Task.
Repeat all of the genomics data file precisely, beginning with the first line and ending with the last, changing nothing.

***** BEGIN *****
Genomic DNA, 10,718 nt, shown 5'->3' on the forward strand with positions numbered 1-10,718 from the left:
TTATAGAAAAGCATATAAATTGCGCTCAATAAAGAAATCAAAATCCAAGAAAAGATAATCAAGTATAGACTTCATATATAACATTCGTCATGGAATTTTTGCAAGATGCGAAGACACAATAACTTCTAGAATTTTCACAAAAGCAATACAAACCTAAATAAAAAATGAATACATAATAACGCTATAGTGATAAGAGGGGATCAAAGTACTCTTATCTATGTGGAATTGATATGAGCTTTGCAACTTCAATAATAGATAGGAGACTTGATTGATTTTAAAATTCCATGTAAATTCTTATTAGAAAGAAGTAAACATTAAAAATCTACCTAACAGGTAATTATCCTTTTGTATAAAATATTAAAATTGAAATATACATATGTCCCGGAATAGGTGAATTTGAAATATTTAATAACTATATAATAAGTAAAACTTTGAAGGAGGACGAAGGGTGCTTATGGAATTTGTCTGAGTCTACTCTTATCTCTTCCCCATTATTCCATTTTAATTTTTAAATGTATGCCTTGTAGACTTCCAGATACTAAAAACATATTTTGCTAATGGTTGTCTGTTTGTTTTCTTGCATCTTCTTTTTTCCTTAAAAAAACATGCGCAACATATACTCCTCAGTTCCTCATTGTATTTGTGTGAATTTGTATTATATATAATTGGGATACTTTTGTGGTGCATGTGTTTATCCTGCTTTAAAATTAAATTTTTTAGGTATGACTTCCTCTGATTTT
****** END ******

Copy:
Genomic DNA, 10,718 nt, shown 5'->3' on the forward strand with positions numbered 1-10,718 from the left:
TTATAGAAAAGCATATAAATTGCGCTCAATAAAGAAATCAAAATCCAAGAAAAGATAATCAAGTATAGACTTCATATATAACATTCGTCATGGAATTTTTGCAAGATGCGAAGACACAATAACTTCTAGAATTTTCACAAAAGCAATACAAACCTAAATAAAAAATGAATACATAATAACGCTATAGTGATAAGAGGGGATCAAAGTACTCTTATCTATGTGGAATTGATATGAGCTTTGCAACTTCAATAATAGATAGGAGACTTGATTGATTTTAAAATTCCATGTAAATTCTTATTAGAAAGAAGTAAACATTAAAAATCTACCTAACAGGTAATTATCCTTTTGTATAAAATATTAAAATTGAAATATACATATGTCCCGGAATAGGTGAATTTGAAATATTTAATAACTATATAATAAGTAAAACTTTGAAGGAGGACGAAGGGTGCTTATGGAATTTGTCTGAGTCTACTCTTATCTCTTCCCCATTATTCCATTTTAATTTTTAAATGTATGCCTTGTAGACTTCCAGATACTAAAAACATATTTTGCTAATGGTTGTCTGTTTGTTTTCTTGCATCTTCTTTTTTCCTTAAAAAAACATGCGCAACATATACTCCTCAGTTCCTCATTGTATTTGTGTGAATTTGTATTATATATAATTGGGATACTTTTGTGGTGCATGTGTTTATCCTGCTTTAAAATTAAATTTTTTAGGTATGACTTCCTCTGATTTT